Edited by David Pearce
Chapter 13: Valuing Water Service Level Changes: A Random Utilty Approach and Benefit Transfer Comparison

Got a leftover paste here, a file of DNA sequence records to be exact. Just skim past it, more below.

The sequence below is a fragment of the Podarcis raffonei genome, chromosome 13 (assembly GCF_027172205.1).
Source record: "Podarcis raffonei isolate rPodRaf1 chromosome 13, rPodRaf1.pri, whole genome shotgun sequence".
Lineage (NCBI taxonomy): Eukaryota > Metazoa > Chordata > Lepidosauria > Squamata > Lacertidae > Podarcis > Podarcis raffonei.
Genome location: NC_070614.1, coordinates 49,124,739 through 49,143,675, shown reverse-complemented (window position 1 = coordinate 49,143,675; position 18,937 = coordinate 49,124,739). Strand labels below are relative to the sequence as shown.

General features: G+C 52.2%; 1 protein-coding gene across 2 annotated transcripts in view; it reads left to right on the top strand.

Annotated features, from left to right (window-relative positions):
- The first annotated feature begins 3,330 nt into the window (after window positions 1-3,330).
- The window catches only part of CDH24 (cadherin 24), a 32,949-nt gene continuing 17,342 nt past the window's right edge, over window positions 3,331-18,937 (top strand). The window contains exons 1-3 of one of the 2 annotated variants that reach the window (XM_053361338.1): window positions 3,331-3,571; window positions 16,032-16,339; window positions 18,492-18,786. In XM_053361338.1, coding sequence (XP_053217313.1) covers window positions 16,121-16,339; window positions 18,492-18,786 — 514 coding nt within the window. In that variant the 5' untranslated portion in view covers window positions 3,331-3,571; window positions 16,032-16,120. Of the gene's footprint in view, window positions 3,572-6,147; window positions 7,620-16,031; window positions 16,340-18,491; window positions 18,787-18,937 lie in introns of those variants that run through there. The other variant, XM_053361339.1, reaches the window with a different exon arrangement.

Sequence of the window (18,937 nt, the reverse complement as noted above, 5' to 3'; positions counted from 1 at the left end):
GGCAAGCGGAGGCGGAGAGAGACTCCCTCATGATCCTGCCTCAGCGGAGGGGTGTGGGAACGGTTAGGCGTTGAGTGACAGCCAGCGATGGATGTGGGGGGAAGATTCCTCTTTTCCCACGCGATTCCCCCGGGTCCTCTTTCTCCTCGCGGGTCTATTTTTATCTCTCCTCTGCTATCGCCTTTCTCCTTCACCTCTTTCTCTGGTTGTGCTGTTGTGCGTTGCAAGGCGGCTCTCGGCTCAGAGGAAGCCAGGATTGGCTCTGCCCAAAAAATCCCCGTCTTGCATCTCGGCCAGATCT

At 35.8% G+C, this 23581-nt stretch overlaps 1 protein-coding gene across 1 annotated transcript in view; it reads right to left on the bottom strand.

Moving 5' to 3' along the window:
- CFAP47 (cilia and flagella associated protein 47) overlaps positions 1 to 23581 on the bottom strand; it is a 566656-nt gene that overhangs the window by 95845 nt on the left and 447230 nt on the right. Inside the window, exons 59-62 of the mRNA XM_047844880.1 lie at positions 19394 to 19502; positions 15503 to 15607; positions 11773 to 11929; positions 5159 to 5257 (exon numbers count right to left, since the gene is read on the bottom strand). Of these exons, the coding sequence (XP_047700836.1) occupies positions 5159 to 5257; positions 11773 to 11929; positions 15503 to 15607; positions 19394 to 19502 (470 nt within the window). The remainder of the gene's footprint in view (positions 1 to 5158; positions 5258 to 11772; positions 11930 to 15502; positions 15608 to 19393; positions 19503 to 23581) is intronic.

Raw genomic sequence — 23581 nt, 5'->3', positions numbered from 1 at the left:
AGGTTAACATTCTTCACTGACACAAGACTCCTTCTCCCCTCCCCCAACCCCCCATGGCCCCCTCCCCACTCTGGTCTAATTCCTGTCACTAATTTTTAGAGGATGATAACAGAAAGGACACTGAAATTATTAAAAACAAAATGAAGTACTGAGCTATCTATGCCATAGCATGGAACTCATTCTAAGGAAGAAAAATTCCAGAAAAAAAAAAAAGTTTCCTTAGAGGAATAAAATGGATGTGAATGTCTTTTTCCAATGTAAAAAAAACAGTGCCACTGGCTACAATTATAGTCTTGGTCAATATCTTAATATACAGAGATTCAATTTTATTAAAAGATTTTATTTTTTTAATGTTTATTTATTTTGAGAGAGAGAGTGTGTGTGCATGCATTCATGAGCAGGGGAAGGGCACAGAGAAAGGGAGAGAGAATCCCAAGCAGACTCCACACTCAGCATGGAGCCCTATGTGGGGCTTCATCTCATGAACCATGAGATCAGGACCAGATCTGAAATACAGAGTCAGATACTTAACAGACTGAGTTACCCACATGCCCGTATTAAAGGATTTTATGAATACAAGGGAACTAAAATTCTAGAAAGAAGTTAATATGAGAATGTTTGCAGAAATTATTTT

13. Valuing water service level changes: a random utility approach and benefit transfer comparison Kenneth Willis and Riccardo Scarpa INTRODUCTION Public regulation of water and sewerage companies is accepted because they are regional monopolies and because they create environmental externalities (through water abstraction and waste-water disposal). Moreover, their service delivery exhibits ‘public good’ elements (everyone on a supply network receives the same level of service). The economic regulator for water and sewerage companies in England and Wales is OFWAT (Ofﬁce of Water Services). This government agency sets standards to which water companies must conform, and every ﬁve years sets prices that water and sewerage companies can charge their customers over the ensuing quinquennium. Water companies have to conform to legal minimum standards set by the UK government,1 and to EU Directives.2 The regulator OFWAT allows water companies discretion to vary service levels provided beyond these minimum standards, provided water companies can demonstrate to the regulator that beneﬁts to customers and the general public exceed costs to customers. This study demonstrates the use of random utility models (RUMs) in evaluating water company customers’ preferences; and in estimating the beneﬁts of changes in service levels associated with attributes of water supply, water quality and waste-water disposal, which exceed statutory minimum standards. The study also illustrates the importance of using RUMs to value non-statutory environmental improvements that water companies might be called upon to make by the Environment Agency (EA), which regulates environmental standards in England and Wales. 274...
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